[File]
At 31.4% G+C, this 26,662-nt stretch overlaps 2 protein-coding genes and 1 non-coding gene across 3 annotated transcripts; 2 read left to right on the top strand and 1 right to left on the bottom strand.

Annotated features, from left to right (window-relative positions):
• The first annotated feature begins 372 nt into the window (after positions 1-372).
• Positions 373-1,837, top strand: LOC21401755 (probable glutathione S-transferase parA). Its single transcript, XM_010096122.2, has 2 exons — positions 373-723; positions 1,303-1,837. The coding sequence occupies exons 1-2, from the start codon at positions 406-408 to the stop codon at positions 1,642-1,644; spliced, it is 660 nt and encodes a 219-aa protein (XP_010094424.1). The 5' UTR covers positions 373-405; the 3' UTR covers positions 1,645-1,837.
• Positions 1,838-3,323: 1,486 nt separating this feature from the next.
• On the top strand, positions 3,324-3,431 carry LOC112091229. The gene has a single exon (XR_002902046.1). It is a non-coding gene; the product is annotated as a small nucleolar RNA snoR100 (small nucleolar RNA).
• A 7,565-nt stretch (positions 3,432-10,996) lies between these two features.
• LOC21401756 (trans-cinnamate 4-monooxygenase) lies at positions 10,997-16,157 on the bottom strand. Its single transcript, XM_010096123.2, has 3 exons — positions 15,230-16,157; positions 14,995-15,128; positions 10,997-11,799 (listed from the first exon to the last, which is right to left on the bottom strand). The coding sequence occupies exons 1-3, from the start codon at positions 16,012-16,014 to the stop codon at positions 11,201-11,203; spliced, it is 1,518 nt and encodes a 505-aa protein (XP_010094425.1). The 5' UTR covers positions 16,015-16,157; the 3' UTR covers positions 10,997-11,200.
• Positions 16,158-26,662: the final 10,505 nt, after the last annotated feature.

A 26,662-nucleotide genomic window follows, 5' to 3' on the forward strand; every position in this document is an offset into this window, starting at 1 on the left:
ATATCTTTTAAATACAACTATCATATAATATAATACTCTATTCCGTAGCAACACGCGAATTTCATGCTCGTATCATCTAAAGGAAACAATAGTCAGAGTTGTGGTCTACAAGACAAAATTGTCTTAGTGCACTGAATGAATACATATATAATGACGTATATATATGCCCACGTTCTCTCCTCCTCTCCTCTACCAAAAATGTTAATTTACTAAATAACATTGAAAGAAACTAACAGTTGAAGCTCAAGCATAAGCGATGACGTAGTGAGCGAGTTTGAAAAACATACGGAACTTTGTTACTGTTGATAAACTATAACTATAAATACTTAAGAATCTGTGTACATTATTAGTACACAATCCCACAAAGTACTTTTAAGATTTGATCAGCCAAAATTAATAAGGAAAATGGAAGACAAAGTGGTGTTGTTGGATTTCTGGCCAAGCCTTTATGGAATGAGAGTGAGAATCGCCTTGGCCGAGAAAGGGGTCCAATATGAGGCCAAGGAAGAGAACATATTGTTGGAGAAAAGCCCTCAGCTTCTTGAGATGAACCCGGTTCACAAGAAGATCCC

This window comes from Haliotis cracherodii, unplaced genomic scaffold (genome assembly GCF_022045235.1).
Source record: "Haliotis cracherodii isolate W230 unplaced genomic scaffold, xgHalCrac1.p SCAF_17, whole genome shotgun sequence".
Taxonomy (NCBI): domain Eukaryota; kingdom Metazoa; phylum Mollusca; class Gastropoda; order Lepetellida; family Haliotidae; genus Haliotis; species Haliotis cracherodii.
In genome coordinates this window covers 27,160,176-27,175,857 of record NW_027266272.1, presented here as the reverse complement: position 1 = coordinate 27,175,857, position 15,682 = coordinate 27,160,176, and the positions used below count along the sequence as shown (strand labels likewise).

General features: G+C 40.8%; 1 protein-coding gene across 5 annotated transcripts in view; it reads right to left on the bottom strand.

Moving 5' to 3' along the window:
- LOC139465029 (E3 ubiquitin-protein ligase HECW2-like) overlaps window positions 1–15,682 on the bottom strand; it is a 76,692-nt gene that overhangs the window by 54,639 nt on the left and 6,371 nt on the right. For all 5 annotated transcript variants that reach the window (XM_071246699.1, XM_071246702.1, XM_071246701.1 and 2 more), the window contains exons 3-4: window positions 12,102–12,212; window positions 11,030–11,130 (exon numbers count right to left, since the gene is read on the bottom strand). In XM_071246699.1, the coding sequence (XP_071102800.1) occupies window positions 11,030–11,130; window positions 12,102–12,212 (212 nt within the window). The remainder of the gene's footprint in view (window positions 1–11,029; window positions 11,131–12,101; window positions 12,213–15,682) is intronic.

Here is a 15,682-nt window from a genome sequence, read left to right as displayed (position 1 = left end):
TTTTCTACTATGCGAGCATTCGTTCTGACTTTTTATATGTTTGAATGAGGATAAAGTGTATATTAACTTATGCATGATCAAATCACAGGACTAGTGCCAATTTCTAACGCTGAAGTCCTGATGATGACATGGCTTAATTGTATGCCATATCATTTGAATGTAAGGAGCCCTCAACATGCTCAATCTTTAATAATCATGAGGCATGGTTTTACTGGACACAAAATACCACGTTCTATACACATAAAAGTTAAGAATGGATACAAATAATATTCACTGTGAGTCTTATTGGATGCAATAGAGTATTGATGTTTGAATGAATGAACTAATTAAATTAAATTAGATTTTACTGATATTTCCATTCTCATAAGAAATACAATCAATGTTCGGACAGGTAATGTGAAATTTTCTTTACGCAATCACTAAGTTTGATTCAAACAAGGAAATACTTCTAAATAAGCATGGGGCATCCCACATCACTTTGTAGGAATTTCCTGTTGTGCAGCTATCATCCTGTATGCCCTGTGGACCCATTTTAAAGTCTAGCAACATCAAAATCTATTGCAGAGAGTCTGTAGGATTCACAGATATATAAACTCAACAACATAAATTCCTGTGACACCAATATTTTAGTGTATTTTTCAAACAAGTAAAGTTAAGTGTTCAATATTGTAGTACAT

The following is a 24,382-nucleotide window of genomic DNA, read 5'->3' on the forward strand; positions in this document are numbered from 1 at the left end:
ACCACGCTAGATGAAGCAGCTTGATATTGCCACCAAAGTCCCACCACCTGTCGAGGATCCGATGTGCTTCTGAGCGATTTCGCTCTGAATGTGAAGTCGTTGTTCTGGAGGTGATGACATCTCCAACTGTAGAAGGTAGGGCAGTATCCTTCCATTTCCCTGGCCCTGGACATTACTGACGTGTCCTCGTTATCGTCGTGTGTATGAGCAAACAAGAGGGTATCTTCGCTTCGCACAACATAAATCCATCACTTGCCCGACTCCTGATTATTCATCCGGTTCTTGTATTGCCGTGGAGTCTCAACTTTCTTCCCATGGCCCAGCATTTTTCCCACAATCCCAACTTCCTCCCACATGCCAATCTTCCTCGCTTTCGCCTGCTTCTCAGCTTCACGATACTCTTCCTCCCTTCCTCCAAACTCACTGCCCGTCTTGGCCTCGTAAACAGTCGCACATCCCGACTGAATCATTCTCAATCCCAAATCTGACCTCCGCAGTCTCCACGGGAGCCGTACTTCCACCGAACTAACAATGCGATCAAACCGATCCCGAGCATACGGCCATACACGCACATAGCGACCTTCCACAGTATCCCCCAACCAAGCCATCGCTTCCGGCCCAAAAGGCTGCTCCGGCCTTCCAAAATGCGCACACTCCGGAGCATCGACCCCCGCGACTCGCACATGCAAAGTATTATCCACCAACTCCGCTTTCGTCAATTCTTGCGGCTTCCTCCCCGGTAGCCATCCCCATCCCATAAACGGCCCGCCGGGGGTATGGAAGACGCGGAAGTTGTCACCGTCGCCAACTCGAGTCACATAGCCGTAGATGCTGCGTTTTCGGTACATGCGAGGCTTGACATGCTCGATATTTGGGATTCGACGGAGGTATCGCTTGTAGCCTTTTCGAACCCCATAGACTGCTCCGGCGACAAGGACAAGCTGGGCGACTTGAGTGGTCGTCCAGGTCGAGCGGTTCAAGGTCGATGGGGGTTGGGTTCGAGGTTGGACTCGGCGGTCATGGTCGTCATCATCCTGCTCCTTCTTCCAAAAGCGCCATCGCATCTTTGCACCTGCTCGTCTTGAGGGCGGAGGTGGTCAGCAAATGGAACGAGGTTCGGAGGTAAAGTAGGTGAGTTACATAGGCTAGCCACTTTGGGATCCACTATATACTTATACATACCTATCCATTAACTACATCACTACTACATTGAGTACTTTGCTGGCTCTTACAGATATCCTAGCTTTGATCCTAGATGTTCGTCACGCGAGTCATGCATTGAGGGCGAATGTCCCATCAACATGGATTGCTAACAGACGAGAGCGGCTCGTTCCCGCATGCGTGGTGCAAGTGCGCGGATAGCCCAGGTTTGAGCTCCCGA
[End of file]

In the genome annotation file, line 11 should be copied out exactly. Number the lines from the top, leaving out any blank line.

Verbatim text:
ATATCTTTTAAATACAACTATCATATAATATAATACTCTATTCCGTAGCAACACGCGAATTTCATGCTCGTATCATCTAAAGGAAACAATAGTCAGAGTTGTGGTCTACAAGACAAAATTGTCTTAGTGCACTGAATGAATACATATATAATGACGTATATATATGCCCACGTTCTCTCCTCCTCTCCTCTACCAAAAATGTTAATTTACTAAATAACATTGAAAGAAACTAACAGTTGAAGCTCAAGCATAAGCGATGACGTAGTGAGCGAGTTTGAAAAACATACGGAACTTTGTTACTGTTGATAAACTATAACTATAAATACTTAAGAATCTGTGTACATTATTAGTACACAATCCCACAAAGTACTTTTAAGATTTGATCAGCCAAAATTAATAAGGAAAATGGAAGACAAAGTGGTGTTGTTGGATTTCTGGCCAAGCCTTTATGGAATGAGAGTGAGAATCGCCTTGGCCGAGAAAGGGGTCCAATATGAGGCCAAGGAAGAGAACATATTGTTGGAGAAAAGCCCTCAGCTTCTTGAGATGAACCCGGTTCACAAGAAGATCCC